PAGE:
The pointless racing and cruising around in their old cars is a suitable metaphor for this sort of arrested development. A lot of the actions the men do, dumb or otherwise are done just to get a laugh out of one's pals. There's a weird fierce rivalry between cab drivers and our protagonists that's never explained but is bad enough for Öövini to lose his teeth in a fight. In one of the best scenes he's shown having trouble eating soup at a cafeé, while older people shunning his way of life around him, so he has to use a straw. If that's not a good depiction of hungover paranoia, I don't know what is. The film altogether is essential viewing for trying to figure out the Finnish national mentality.


Damned Radicals (Saatanan radikaalit, 1971)
Directors: Heikki Huopainen, Timo Nissi, Heikki Nousiainen, Paavo Piiroinen

In Finland we had this Spede. Suffice to say, he produced a lot of movies, mostly comedies. It's good that he was able to get cheapo movies made when all other organizations funding films failed and thus he helped launch a large number of young talents. Sort of like a more comedic, Finnish Roger Corman, then. 

In this case this is a comedy written, directed and starring a quartet of young and eager actors; Heikki Huopainen, Timo Nissi, Heikki Nousiainen and Paavo Piiroinen. It is clear that these minds behind this loved the breaking of rules by the cinematic New Wave and underground cinema of those times. There's a sense of destroying any Finnish value held valuable at that time. A little anarchism could be nice and it sure hasn't been on display often in Finnish films.

Satan (Heikki Savolainen) is having trouble running hell, since all the Finns in there enjoy the warmth and use the whole place as a giant sauna. So the Prince of Darkness harbors a plan to get rid of the worst four of them, Pave, Hese, Timppa and Viiksi (the directors with their own nicknames). He offers the Finns a briefcase full of money and sends them into the world. But the Devil insists the money should not be used for honest living, which is why things soon go off the rails for the boys. He also takes away their ability to enjoy alcohol or women, just out of evilness.

The money case is soon lost. Due to these desperate circumstances, the quartet soon turns to crime and start to plan a bank heist. Soon, after them are not only the police, but angry motorists, clergymen and women as well. Things might have been easier had they decided to stay in hell.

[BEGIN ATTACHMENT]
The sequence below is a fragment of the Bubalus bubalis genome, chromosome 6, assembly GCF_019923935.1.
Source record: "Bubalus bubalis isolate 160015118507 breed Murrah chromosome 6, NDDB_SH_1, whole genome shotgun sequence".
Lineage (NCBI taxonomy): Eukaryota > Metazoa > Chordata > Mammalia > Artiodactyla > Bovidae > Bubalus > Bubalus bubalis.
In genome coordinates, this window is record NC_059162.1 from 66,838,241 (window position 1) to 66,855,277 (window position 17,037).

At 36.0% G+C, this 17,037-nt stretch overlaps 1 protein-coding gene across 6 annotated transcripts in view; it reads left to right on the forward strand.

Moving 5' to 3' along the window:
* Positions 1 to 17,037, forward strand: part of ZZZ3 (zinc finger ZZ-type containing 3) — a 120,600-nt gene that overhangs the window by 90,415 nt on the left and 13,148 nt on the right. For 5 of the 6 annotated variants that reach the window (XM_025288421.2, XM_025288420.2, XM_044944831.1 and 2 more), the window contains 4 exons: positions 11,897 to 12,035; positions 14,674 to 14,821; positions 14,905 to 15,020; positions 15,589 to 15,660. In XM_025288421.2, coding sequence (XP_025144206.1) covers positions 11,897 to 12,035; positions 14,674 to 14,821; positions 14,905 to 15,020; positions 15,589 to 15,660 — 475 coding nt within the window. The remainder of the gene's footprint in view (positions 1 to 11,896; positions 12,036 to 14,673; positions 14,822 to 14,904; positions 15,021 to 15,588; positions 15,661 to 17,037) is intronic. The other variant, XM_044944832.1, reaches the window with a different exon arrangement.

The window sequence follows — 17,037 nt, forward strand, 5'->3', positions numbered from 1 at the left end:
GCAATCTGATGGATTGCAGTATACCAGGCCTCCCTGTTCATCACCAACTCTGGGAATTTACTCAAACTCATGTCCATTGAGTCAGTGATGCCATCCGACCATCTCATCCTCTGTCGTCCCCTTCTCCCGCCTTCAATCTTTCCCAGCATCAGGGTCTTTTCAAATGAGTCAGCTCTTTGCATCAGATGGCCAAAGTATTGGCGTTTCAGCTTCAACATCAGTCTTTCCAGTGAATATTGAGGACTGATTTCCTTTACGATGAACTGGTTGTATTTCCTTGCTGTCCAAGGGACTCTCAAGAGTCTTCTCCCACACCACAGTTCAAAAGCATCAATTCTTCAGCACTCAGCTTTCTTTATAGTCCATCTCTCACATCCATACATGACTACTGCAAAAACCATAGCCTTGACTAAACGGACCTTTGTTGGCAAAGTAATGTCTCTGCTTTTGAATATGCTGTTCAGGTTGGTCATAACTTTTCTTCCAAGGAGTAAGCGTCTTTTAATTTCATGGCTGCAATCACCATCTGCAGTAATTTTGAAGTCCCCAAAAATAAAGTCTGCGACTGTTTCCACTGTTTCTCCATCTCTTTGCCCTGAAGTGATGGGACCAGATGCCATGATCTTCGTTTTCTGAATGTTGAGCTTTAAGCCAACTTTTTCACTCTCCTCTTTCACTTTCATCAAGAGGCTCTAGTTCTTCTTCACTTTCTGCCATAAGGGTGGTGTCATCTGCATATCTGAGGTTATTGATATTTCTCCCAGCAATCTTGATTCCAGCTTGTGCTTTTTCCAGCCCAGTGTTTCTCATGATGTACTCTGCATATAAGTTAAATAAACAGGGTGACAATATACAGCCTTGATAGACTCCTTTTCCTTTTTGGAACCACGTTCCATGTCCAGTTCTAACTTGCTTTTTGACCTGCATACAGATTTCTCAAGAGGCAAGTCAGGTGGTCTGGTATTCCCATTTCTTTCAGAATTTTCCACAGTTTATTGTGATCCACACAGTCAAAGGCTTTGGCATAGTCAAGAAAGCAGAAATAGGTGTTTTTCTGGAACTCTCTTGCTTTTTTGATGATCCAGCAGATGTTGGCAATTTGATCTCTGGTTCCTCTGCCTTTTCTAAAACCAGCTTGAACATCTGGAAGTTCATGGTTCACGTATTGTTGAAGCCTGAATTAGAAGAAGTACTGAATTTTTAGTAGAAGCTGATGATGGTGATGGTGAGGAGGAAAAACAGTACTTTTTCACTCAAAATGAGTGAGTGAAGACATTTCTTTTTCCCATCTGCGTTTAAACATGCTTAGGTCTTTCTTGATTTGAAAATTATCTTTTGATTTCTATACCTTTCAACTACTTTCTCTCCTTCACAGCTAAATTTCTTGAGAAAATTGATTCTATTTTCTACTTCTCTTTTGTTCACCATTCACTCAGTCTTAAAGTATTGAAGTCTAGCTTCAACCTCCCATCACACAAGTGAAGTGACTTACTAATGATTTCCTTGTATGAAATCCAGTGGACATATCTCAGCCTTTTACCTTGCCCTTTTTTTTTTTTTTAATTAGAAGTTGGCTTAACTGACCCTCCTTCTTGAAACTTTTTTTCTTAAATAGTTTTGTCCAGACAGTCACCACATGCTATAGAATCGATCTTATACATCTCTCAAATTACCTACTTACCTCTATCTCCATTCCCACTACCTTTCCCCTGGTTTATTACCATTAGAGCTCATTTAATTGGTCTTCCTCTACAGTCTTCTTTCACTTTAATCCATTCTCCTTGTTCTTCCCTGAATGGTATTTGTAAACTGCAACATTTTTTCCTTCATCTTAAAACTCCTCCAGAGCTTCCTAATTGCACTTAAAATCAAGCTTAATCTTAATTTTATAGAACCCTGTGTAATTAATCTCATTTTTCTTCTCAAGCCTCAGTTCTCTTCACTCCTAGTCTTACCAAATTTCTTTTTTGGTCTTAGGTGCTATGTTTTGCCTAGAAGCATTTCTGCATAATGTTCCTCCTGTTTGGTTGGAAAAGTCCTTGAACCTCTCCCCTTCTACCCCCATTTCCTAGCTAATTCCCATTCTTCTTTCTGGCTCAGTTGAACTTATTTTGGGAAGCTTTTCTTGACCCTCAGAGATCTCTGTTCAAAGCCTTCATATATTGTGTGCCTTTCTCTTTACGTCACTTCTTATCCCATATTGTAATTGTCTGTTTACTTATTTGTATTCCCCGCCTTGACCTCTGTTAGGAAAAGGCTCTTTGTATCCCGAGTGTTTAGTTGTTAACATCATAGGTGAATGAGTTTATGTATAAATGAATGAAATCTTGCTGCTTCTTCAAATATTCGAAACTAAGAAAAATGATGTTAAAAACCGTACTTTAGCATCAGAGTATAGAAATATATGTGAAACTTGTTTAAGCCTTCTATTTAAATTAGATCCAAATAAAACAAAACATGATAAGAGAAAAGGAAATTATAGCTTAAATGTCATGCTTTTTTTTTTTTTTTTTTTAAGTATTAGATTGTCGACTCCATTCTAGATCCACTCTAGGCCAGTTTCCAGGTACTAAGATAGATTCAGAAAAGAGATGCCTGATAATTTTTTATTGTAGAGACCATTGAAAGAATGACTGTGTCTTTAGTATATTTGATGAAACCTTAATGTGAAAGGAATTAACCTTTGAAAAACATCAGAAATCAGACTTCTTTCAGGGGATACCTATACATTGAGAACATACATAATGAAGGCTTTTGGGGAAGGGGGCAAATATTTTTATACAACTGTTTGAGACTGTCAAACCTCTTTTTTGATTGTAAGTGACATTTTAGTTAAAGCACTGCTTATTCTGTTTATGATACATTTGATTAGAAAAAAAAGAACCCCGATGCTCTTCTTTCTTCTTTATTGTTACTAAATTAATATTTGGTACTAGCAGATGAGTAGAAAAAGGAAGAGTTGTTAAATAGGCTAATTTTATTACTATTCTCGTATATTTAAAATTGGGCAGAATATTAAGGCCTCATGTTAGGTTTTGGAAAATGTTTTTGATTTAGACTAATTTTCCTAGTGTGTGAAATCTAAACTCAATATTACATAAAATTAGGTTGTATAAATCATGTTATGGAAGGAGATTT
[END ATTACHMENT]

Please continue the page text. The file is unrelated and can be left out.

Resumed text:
For a movie with four directors, who also inhabit the main roles, it's no wonder the film is so inconsistent. Mostly the loose plot hinges on a single idea. The crew seems to have filmed any idea for the scene that popped into their head with little in the way of anything holding the thing together. The jazzy improvisational music emphasizes this.At least the film is mercifully short, stopping soon after the one hour mark.

Yet there are flashes of brilliance in the film as well, such as character actor Leo Jokela popping by to read the main credits aloud. Jokela is such a funny actor he can make reading names off a list hilarious - and this film proves this is no exaggeration.


Naisenkuvia (1970)
Director: Jörn Donner

Jörn Donner is about as atypical as a Finnish man can be: smooth, flirtatious, sophisticated, good at making films, and brave enough to say whatever's on his mind. He's also willing to parody himself, his inflated ego and obsession to beautiful women and sex. Naisenkuvia is not only a razor-sharp, ponderous film, and a good time machine to the turn of the swinging 60's and 70's, but it's also hilarious as all hell.

Pertti (Jörn Donner) is a porn film producer, who secretly harbors a hope to create a truly artistic film within that genre. Yet he has plenty of troubles with the officials and the film censor board who don't understand his art. Pertti also lives like he's a character in one of his films, wooing the ladies and disposing of them afterwards. While scouting for a female lead for his ultimate masterpiece, he comes across Saara (Ritva Vepsä), a biology teacher. After they begin to have an affair, Saara agrees to play the role. But to his horror, Pertti starts to develop feelings for Saara, and thus jeopardizes his own vision.

Donner in the 60's and 70's was a fairly controversial figure in the already-narrow art circles of Finland. The officials did treat his art rather badly, and the general public didn't quite get his ideas. Naisenkuvia is more notorious in Finland for featuring an image where Donner's naked erect penis is shown than for its indubitable artistic merits. To this day Donner hasn't revealed whether it's really his johnson in the film (which would mean he's rather gifted in one more area) or whether the thing is merely a prop.